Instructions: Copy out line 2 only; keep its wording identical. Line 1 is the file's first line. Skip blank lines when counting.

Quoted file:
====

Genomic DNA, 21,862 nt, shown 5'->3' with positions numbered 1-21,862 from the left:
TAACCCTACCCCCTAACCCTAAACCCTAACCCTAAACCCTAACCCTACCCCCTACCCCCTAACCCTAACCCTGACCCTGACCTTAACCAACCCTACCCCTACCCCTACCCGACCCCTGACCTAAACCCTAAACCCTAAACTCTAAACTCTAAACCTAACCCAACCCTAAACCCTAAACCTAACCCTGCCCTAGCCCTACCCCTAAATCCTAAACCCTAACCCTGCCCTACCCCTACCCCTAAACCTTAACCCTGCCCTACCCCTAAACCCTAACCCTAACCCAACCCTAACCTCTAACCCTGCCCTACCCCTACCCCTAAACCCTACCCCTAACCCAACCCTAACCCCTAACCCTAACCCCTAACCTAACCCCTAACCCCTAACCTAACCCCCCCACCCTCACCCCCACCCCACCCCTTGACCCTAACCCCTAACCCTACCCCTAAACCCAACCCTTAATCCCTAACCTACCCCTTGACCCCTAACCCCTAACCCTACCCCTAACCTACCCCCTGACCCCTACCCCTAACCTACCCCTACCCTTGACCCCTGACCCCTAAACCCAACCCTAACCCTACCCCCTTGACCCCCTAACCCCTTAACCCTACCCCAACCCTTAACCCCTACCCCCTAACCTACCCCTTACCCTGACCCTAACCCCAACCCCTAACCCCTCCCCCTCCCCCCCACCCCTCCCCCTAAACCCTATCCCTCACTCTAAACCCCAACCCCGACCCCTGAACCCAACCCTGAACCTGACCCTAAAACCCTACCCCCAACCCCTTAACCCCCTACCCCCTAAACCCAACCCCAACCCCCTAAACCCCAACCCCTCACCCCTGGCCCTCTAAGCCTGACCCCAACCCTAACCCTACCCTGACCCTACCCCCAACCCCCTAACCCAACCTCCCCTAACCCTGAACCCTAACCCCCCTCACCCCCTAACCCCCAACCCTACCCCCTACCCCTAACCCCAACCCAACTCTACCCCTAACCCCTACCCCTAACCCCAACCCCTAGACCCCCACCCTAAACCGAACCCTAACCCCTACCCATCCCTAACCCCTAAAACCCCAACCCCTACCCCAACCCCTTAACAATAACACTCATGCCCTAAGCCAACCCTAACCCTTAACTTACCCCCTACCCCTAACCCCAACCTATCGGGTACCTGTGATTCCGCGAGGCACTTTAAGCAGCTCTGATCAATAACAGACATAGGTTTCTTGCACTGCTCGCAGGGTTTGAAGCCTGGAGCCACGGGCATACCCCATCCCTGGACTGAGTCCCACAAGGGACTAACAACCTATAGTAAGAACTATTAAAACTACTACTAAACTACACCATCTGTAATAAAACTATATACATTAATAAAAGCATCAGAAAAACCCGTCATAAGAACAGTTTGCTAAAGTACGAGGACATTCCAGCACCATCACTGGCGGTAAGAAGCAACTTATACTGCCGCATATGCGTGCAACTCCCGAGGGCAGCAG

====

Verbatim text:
TAACCCTACCCCCTAACCCTAAACCCTAACCCTAAACCCTAACCCTACCCCCTACCCCCTAACCCTAACCCTGACCCTGACCTTAACCAACCCTACCCCTACCCCTACCCGACCCCTGACCTAAACCCTAAACCCTAAACTCTAAACTCTAAACCTAACCCAACCCTAAACCCTAAACCTAACCCTGCCCTAGCCCTACCCCTAAATCCTAAACCCTAACCCTGCCCTACCCCTACCCCTAAACCTTAACCCTGCCCTACCCCTAAACCCTAACCCTAACCCAACCCTAACCTCTAACCCTGCCCTACCCCTACCCCTAAACCCTACCCCTAACCCAACCCTAACCCCTAACCCTAACCCCTAACCTAACCCCTAACCCCTAACCTAACCCCCCCACCCTCACCCCCACCCCACCCCTTGACCCTAACCCCTAACCCTACCCCTAAACCCAACCCTTAATCCCTAACCTACCCCTTGACCCCTAACCCCTAACCCTACCCCTAACCTACCCCCTGACCCCTACCCCTAACCTACCCCTACCCTTGACCCCTGACCCCTAAACCCAACCCTAACCCTACCCCCTTGACCCCCTAACCCCTTAACCCTACCCCAACCCTTAACCCCTACCCCCTAACCTACCCCTTACCCTGACCCTAACCCCAACCCCTAACCCCTCCCCCTCCCCCCCACCCCTCCCCCTAAACCCTATCCCTCACTCTAAACCCCAACCCCGACCCCTGAACCCAACCCTGAACCTGACCCTAAAACCCTACCCCCAACCCCTTAACCCCCTACCCCCTAAACCCAACCCCAACCCCCTAAACCCCAACCCCTCACCCCTGGCCCTCTAAGCCTGACCCCAACCCTAACCCTACCCTGACCCTACCCCCAACCCCCTAACCCAACCTCCCCTAACCCTGAACCCTAACCCCCCTCACCCCCTAACCCCCAACCCTACCCCCTACCCCTAACCCCAACCCAACTCTACCCCTAACCCCTACCCCTAACCCCAACCCCTAGACCCCCACCCTAAACCGAACCCTAACCCCTACCCATCCCTAACCCCTAAAACCCCAACCCCTACCCCAACCCCTTAACAATAACACTCATGCCCTAAGCCAACCCTAACCCTTAACTTACCCCCTACCCCTAACCCCAACCTATCGGGTACCTGTGATTCCGCGAGGCACTTTAAGCAGCTCTGATCAATAACAGACATAGGTTTCTTGCACTGCTCGCAGGGTTTGAAGCCTGGAGCCACGGGCATACCCCATCCCTGGACTGAGTCCCACAAGGGACTAACAACCTATAGTAAGAACTATTAAAACTACTACTAAACTACACCATCTGTAATAAAACTATATACATTAATAAAAGCATCAGAAAAACCCGTCATAAGAACAGTTTGCTAAAGTACGAGGACATTCCAGCACCATCACTGGCGGTAAGAAGCAACTTATACTGCCGCATATGCGTGCAACTCCCGAGGGCAGCAG